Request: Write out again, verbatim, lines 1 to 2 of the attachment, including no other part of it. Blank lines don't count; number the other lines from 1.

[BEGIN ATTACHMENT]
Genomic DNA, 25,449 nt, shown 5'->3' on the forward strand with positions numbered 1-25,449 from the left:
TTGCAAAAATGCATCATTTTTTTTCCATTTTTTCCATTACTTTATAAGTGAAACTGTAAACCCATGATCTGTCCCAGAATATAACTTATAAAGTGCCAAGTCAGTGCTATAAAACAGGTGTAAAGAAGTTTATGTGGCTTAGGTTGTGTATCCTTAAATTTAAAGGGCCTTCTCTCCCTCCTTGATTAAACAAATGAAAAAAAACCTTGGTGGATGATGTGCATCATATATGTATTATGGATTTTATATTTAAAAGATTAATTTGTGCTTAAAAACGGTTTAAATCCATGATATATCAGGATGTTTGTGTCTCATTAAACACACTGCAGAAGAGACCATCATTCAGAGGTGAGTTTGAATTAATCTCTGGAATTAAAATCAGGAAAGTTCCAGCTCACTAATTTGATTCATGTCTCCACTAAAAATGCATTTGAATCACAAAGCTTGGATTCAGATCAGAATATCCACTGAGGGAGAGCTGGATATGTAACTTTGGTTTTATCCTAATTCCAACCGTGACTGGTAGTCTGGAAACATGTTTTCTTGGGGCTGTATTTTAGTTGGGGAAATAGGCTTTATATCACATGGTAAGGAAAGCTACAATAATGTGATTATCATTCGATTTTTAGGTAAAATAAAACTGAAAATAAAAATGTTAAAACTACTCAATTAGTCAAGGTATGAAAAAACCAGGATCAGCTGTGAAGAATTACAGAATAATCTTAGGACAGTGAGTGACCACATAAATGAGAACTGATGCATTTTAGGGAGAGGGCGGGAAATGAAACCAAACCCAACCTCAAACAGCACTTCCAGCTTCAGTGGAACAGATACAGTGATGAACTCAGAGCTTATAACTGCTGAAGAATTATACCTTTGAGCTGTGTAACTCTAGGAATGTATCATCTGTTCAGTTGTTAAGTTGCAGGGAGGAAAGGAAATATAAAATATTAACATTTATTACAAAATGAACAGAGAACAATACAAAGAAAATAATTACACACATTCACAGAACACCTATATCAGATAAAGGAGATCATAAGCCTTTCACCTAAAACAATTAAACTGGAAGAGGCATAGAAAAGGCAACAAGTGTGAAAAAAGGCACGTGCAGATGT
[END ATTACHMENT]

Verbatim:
Genomic DNA, 25,449 nt, shown 5'->3' on the forward strand with positions numbered 1-25,449 from the left:
TTGCAAAAATGCATCATTTTTTTTCCATTTTTTCCATTACTTTATAAGTGAAACTGTAAACCCATGATCTGTCCCAGAATATAACTTATAAAGTGCCAAGTCAGTGCTATAAAACAGGTGTAAAGAAGTTTATGTGGCTTAGGTTGTGTATCCTTAAATTTAAAGGGCCTTCTCTCCCTCCTTGATTAAACAAATGAAAAAAAACCTTGGTGGATGATGTGCATCATATATGTATTATGGATTTTATATTTAAAAGATTAATTTGTGCTTAAAAACGGTTTAAATCCATGATATATCAGGATGTTTGTGTCTCATTAAACACACTGCAGAAGAGACCATCATTCAGAGGTGAGTTTGAATTAATCTCTGGAATTAAAATCAGGAAAGTTCCAGCTCACTAATTTGATTCATGTCTCCACTAAAAATGCATTTGAATCACAAAGCTTGGATTCAGATCAGAATATCCACTGAGGGAGAGCTGGATATGTAACTTTGGTTTTATCCTAATTCCAACCGTGACTGGTAGTCTGGAAACATGTTTTCTTGGGGCTGTATTTTAGTTGGGGAAATAGGCTTTATATCACATGGTAAGGAAAGCTACAATAATGTGATTATCATTCGATTTTTAGGTAAAATAAAACTGAAAATAAAAATGTTAAAACTACTCAATTAGTCAAGGTATGAAAAAACCAGGATCAGCTGTGAAGAATTACAGAATAATCTTAGGACAGTGAGTGACCACATAAATGAGAACTGATGCATTTTAGGGAGAGGGCGGGAAATGAAACCAAACCCAACCTCAAACAGCACTTCCAGCTTCAGTGGAACAGATACAGTGATGAACTCAGAGCTTATAACTGCTGAAGAATTATACCTTTGAGCTGTGTAACTCTAGGAATGTATCATCTGTTCAGTTGTTAAGTTGCAGGGAGGAAAGGAAATATAAAATATTAACATTTATTACAAAATGAACAGAGAACAATACAAAGAAAATAATTACACACATTCACAGAACACCTATATCAGATAAAGGAGATCATAAGCCTTTCACCTAAAACAATTAAACTGGAAGAGGCATAGAAAAGGCAACAAGTGTGAAAAAAGGCACGTGCAGATGT